"And she had let him go off being believed," Kincaid writes, masterfully summing up the hypocrisy — or truth? — of Bena Eckert's life so far.

The thing that makes the book work is that it's true. Not in the literal sense, but in the true things the story conveys about life.

Truth in fiction is a central preoccupation of Kincaid's. Her first writing teacher, the black writer John Edgar Wideman, didn't think much of her when he saw her in his class at the University of Montana: a white woman with bleached hair and three-syllable vowels, wife of a football coach. But, she said, dealing with Wideman's skepticism and reading his own work, "gave me the courage to write my first book as honestly as I could." And Wideman thought enough of the work that became "Crossing Blood," her first novel, to send it to his agent/editor, which put her on the way to being published.

"The magic of fiction," she says, "is the kernel of truth that lurks in the contrived story."

A news report about an accident, for example, may deliver all the facts: when, where, who was hurt, what the police said. But the facts alone don't tell the story — how that person came to be driving in that neighborhood so late at night, what it was they were thinking about so hard that they lost concentration and hit that telephone pole. "You can know all the facts that there are to know and not know the real sense of the story. I think that's where fiction can be larger than life," said Kincaid.

What Kincaid has learned in writing, and what "Verbena" discovers, too, is that it's the journey that's important: "Stories don't start with a moral lesson or a conclusion about life. You write to find out. It's a search and the reader joins the search and in the end maybe what was being searched for was found, and maybe it isn't. The important thing is not the conclusion, it's the search itself."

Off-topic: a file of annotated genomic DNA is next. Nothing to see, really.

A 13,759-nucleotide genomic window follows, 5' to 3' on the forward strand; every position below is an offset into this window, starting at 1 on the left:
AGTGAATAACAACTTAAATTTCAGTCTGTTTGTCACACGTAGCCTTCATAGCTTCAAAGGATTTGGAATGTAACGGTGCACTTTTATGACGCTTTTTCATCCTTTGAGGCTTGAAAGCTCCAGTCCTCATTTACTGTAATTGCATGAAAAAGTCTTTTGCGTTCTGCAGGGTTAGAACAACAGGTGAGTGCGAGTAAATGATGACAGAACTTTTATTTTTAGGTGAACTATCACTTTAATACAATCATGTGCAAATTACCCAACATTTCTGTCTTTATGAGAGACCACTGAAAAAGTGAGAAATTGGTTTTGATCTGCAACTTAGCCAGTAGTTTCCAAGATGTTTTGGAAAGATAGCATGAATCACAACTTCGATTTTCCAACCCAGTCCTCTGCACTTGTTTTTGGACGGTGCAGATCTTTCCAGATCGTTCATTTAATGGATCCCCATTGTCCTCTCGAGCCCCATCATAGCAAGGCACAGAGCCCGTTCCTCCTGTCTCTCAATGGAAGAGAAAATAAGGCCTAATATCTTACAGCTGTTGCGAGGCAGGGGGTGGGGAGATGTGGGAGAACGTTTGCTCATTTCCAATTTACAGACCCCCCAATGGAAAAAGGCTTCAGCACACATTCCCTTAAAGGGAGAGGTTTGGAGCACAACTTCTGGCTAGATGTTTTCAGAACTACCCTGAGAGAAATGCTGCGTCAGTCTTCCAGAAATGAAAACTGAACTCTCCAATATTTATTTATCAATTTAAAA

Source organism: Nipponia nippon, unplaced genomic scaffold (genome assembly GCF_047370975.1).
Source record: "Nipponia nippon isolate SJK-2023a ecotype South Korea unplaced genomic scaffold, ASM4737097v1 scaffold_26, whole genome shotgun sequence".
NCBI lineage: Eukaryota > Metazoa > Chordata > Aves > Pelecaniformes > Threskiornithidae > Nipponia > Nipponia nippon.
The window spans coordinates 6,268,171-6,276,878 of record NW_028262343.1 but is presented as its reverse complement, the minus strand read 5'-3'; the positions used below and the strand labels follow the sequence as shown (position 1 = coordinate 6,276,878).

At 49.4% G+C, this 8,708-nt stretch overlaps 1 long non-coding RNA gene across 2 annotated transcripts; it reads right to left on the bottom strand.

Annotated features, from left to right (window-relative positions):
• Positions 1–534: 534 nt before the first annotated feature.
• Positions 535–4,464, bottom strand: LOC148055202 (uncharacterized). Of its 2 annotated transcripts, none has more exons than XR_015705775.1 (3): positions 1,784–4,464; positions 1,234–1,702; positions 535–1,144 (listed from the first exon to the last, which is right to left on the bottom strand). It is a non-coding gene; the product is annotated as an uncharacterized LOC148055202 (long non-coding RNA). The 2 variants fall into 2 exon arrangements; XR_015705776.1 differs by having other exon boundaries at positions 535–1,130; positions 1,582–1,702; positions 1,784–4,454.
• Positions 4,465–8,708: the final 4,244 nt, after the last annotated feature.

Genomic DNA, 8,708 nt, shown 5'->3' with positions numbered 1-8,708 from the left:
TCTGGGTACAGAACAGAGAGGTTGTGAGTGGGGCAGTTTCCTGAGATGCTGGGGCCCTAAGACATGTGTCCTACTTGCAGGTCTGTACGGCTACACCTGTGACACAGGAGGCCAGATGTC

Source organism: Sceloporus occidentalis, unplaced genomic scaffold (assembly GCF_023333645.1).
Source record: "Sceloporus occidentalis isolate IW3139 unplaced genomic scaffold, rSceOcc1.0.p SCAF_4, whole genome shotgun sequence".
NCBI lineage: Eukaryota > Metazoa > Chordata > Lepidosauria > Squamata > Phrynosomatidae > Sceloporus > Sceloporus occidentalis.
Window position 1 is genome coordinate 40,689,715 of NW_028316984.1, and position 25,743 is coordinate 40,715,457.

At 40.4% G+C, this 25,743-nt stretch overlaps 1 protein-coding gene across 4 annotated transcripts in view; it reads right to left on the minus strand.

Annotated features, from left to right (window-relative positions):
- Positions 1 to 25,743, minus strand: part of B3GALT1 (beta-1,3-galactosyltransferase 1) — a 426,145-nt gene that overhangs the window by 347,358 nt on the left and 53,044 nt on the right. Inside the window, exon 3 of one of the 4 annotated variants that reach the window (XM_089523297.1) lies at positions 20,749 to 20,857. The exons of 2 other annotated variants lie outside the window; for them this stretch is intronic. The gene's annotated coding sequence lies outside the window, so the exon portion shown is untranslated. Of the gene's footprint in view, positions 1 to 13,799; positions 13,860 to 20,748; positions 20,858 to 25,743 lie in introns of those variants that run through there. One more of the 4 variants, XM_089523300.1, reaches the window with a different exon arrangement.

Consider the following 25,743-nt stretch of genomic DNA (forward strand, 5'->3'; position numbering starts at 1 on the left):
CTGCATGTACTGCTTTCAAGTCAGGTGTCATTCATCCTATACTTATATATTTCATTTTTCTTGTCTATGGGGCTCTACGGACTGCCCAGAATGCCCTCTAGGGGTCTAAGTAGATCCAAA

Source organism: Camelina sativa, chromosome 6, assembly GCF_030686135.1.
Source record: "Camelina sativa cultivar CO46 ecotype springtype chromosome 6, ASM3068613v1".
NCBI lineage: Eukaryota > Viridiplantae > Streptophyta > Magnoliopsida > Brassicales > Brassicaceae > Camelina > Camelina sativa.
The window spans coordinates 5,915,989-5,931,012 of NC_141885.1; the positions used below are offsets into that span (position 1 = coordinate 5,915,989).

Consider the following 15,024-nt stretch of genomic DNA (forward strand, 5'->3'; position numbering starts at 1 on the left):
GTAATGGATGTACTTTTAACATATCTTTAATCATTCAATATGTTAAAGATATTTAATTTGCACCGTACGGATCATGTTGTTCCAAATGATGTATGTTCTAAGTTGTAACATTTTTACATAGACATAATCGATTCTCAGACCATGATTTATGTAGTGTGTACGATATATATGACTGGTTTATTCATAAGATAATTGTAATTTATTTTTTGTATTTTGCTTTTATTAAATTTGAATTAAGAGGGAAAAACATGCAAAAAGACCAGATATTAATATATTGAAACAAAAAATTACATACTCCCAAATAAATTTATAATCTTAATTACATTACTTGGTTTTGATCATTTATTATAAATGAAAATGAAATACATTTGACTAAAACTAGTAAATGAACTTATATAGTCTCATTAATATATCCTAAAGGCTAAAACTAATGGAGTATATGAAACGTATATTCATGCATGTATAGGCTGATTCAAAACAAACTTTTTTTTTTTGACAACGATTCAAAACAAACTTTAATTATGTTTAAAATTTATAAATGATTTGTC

Kincaid is not interested in the epic hero type of journey, however.

"A lot of people in literature write about trying to catch Moby Dick, but I'm really interested in people who don't aspire to greatness. They don't dream huge dreams. They don't even what I would call lead their lives. They flow with their lives. Things happen and they're right behind what happens dealing with it. That's the kind of person Bena is."

• • •

Final Advertiser Book Club selection unveiled

Today, we introduce the final selection of the Honolulu Advertiser Book Club. Our club got started almost a year and a half ago with a quirky fact-turned-to-fiction novel about an American living in Japan. It's ending with resonant story about a Southern woman whose life doesn't turn out quite as she planned.

Book-club readers got together in person only once — when author Gail Tsukiyama came to town to speak about her book, "The Samurai's Garden" — remaining true to our idea that this should be a book club you could participate in "with your pajamas on," by mail, e-mail or fax.

Local book stores and libraries told us you enjoyed our recommendations and were buying or borrowing the books. But it became clear that, for many readers, it was difficult to get to the books during the discussion period and many were shy about participating in our discussions.

Nevertheless, we enjoyed the opportunity to bring you interviews with authors from around the country and — like a true friend — to metaphorically hand you books we loved and say, "You've got to read this."

Books editor Wanda Adams will continue to read several books a week, to review books and interview authors. She thanks you for an exciting book-club experience.